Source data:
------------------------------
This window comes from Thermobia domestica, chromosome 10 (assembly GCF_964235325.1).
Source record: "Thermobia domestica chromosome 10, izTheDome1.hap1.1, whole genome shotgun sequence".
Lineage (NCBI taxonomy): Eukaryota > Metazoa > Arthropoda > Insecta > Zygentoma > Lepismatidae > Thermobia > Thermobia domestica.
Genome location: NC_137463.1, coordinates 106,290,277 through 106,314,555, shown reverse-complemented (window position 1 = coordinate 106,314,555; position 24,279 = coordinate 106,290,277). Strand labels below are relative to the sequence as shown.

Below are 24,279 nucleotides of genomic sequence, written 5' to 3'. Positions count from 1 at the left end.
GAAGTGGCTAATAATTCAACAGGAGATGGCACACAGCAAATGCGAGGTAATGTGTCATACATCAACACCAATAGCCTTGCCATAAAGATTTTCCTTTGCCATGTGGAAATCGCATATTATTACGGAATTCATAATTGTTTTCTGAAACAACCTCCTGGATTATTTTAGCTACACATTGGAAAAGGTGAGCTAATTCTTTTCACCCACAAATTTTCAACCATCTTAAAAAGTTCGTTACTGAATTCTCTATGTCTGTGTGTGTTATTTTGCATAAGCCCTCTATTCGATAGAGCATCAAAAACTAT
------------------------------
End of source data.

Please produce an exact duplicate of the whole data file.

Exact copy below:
This window comes from Thermobia domestica, chromosome 10 (assembly GCF_964235325.1).
Source record: "Thermobia domestica chromosome 10, izTheDome1.hap1.1, whole genome shotgun sequence".
Lineage (NCBI taxonomy): Eukaryota > Metazoa > Arthropoda > Insecta > Zygentoma > Lepismatidae > Thermobia > Thermobia domestica.
Genome location: NC_137463.1, coordinates 106,290,277 through 106,314,555, shown reverse-complemented (window position 1 = coordinate 106,314,555; position 24,279 = coordinate 106,290,277). Strand labels below are relative to the sequence as shown.

Below are 24,279 nucleotides of genomic sequence, written 5' to 3'. Positions count from 1 at the left end.
GAAGTGGCTAATAATTCAACAGGAGATGGCACACAGCAAATGCGAGGTAATGTGTCATACATCAACACCAATAGCCTTGCCATAAAGATTTTCCTTTGCCATGTGGAAATCGCATATTATTACGGAATTCATAATTGTTTTCTGAAACAACCTCCTGGATTATTTTAGCTACACATTGGAAAAGGTGAGCTAATTCTTTTCACCCACAAATTTTCAACCATCTTAAAAAGTTCGTTACTGAATTCTCTATGTCTGTGTGTGTTATTTTGCATAAGCCCTCTATTCGATAGAGCATCAAAAACTAT